Two observations: First, in the situation you describe, you have indeed already paid a gratuity in the form of the “percentage removed from the prize pool for staff.” These automatic gratuities (typically three percent) function as a sort of guaranteed gratuity for the tournament directors, chip runners, and dealers. But three percent is on the low side, if you think about it: For a $100,000 prize pool, that’s $3,000 to be divided among quite a few people who make that tournament happen, most of whom would be earning tokes from cash games if they weren’t working in the tournament room. Three percent is a compromise; it ensures the tournament staff get something, but it’s a floor, not a ceiling.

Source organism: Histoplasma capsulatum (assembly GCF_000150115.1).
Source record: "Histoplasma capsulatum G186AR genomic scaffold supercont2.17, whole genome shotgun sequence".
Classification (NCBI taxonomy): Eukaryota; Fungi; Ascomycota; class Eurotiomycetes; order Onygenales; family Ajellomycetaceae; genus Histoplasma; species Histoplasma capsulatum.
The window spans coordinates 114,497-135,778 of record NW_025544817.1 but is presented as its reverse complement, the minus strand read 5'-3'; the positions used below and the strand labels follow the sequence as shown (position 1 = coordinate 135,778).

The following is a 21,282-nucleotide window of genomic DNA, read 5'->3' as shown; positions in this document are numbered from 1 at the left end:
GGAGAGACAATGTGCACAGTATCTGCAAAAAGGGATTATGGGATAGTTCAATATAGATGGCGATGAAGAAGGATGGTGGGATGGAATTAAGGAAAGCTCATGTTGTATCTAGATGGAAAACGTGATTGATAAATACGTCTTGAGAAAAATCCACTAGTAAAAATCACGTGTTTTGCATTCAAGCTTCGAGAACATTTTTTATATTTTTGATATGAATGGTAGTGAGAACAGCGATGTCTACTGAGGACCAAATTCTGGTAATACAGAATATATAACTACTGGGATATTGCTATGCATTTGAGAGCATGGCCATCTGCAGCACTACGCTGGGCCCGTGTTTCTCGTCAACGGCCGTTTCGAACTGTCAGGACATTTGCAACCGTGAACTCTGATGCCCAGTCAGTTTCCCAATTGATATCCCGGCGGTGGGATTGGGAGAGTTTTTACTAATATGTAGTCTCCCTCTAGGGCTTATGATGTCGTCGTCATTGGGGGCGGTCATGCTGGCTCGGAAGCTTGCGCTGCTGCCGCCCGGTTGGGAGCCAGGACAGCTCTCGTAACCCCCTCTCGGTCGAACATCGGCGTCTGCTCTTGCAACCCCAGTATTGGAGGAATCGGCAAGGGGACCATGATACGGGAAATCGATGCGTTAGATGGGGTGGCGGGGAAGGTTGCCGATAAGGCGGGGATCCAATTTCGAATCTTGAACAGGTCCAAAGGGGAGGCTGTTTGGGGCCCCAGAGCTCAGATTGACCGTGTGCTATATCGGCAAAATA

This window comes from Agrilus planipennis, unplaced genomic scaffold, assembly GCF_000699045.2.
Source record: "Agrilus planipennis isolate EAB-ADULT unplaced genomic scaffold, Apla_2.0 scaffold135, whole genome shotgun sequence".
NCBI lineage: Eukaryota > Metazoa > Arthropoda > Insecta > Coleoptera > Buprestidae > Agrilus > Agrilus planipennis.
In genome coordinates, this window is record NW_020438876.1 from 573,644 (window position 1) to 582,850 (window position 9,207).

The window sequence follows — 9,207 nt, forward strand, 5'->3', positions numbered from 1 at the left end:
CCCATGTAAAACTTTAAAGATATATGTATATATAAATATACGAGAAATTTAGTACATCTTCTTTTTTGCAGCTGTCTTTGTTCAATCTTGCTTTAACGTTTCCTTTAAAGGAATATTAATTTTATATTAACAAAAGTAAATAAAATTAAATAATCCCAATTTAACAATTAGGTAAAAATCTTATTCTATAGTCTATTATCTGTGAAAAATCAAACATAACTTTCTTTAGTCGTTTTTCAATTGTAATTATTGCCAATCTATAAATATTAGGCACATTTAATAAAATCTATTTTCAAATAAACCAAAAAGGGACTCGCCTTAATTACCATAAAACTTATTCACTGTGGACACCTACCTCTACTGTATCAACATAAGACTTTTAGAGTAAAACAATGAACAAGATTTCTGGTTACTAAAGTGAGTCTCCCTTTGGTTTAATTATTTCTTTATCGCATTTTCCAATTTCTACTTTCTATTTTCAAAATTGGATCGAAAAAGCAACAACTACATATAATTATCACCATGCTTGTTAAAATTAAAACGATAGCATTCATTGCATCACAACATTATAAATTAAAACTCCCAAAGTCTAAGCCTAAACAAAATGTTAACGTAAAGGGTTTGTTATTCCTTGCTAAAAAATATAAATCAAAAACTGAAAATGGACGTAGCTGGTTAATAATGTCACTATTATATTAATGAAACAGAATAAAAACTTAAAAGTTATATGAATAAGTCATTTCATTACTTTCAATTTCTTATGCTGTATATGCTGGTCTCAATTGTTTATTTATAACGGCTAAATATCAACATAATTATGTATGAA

TRG would never tip less than five percent (in other words, two percent of the win plus the three percent automatically taken out) — but everyone has to decide the amount for himself. Tipping is always discretionary in the sense you always have the option about whether to tip and how much to tip.

It’s not unreasonable for a tournament director to encourage tipping because many players don’t know the protocol. Tournament tipping is not nearly as automatic and well-understood as restaurant tipping; almost no one stiffs a waiter or waitress, but poker players stiff dealers and TDs all the time. However, it’s unacceptable to make a player (also known as a “customer”) feel bad about not tipping.

In short: To players, be generous to those who make your game possible. To TDs, don’t be greedy. ♠